Dog bites occur quite frequently in the United States. In fact, dogs are responsible for more injuries than any other animal. According to the California Department of Public Health, 77 percent of all bites in the state between 2006 and 2010 were from dogs. If you are the victim of a dog bite, seek medical treatment and report the incident, providing authorities with as much documentation as you can.
Apply First Aid
If you are bitten by a dog, immediately employ basic first aid techniques. If the bite is bleeding, apply pressure until the bleeding stops. Wash the wound well, apply antibiotic ointment and cover it with a bandage. If it’s been more than five years since you’ve had a tetanus shot, check with your doctor to see if a booster is needed. Watch the injured area for signs of infection, such as increasing redness, swelling or the presence of pus. If the wound appears infected, immediate medical treatment is needed.
When You Know the Owner
If you are bitten by a dog and you know or can identify the owner, collect as much information as you can about the dog, including his age, breed and when he had his last rabies shot as well as the owner’s name and home address. In addition to getting medical treatment, make sure a bite report is filed with the proper authorities, such as animal control, the health department, the county sheriff or local police department. Take pictures of the bite and include them with the bite report. Documentation becomes important if you need to file an insurance claim or if the case ends up in court, which sometimes happens. The authorities will take steps to ensure that the dog is quarantined for the appropriate period -- typically 10 days -- and that the dog is kept under control to prevent future incidents.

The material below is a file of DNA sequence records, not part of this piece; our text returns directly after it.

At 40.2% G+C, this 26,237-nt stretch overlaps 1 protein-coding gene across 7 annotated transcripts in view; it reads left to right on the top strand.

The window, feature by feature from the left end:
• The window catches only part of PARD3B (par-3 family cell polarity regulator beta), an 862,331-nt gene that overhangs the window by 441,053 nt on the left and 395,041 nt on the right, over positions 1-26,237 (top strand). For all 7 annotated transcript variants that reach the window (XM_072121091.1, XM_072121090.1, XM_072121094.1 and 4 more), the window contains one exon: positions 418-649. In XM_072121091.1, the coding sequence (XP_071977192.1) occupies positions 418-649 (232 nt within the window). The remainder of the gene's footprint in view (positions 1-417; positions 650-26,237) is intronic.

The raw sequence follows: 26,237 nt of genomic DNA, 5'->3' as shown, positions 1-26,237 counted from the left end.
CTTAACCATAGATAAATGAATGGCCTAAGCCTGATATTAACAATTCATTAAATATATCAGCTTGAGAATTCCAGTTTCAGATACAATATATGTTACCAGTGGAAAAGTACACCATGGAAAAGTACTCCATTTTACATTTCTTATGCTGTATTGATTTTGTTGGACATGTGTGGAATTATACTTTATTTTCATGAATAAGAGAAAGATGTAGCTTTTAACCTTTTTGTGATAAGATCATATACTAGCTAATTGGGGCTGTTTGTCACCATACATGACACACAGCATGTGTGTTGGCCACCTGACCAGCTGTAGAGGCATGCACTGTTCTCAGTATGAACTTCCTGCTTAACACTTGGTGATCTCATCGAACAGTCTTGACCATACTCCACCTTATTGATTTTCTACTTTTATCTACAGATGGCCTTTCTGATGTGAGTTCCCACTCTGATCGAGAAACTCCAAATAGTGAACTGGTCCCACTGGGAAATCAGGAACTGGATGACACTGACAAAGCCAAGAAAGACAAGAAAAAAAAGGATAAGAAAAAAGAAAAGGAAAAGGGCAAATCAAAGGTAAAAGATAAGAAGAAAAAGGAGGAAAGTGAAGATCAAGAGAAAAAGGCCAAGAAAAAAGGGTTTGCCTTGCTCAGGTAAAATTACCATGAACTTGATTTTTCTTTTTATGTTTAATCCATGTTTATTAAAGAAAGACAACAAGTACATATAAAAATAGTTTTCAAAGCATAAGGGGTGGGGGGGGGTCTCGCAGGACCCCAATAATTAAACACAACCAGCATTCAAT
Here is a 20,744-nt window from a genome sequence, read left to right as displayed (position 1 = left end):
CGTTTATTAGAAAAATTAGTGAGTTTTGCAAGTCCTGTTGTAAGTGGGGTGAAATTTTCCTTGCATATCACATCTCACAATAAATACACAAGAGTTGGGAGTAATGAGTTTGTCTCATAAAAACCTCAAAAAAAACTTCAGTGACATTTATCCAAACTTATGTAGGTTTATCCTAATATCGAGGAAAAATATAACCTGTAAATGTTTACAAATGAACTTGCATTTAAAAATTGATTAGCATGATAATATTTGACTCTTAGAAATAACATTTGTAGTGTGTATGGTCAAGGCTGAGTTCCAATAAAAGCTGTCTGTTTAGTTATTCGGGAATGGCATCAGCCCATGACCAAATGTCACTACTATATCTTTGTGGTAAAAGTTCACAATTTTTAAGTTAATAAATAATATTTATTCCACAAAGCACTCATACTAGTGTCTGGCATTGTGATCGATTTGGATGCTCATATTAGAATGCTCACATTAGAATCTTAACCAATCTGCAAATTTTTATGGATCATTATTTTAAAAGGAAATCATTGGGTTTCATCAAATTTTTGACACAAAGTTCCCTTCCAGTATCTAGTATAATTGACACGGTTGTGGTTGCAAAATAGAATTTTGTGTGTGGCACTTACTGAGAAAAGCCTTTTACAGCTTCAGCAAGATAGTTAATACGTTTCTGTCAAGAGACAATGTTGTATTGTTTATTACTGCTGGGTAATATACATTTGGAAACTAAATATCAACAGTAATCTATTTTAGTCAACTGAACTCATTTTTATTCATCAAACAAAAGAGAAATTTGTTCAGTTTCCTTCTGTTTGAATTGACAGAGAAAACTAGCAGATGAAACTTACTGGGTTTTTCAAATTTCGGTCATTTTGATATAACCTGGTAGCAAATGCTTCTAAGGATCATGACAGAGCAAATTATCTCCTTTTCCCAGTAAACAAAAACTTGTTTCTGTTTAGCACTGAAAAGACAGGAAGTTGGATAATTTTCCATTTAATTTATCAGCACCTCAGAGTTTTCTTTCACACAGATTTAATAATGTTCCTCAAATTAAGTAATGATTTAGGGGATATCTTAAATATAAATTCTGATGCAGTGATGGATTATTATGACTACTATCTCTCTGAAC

When Your Dog Bites You
It can be alarming if the bite you are dealing with is from your own dog. After dealing with the bite itself, you’ll need to figure out why he did it. Dogs bite for different reasons, such as out of fear, as a form of dominance, when playing too rough, out of aggression, stress or a health-related issue. Consult an experienced dog trainer for help working with your dog to resolve the issue. Have his veterinarian examine him to determine if he has any health issues. Whatever the reason, it’s generally much simpler to deal with a bite when it’s your own dog. You know your dog’s health history and when he had his last rabies shot. Your local laws may still require you or your doctor to file a bite report, but you’ll typically be able to quarantine your dog at home, if it’s mandated, and you don’t need to worry about a lawsuit.
Bite From an Unknown Dog
A bite from a stray dog doesn’t have to be deep to be serious, because there is always the possibility that the dog could be infected with rabies. If the dog can be captured, he will be quarantined at the animal shelter, but if he can’t be caught or identified then he can't be observed. Treating the bite is an obvious first step, but your doctor may suggest that you undergo a series of shots to prevent rabies since the dog's rabies status is unknown.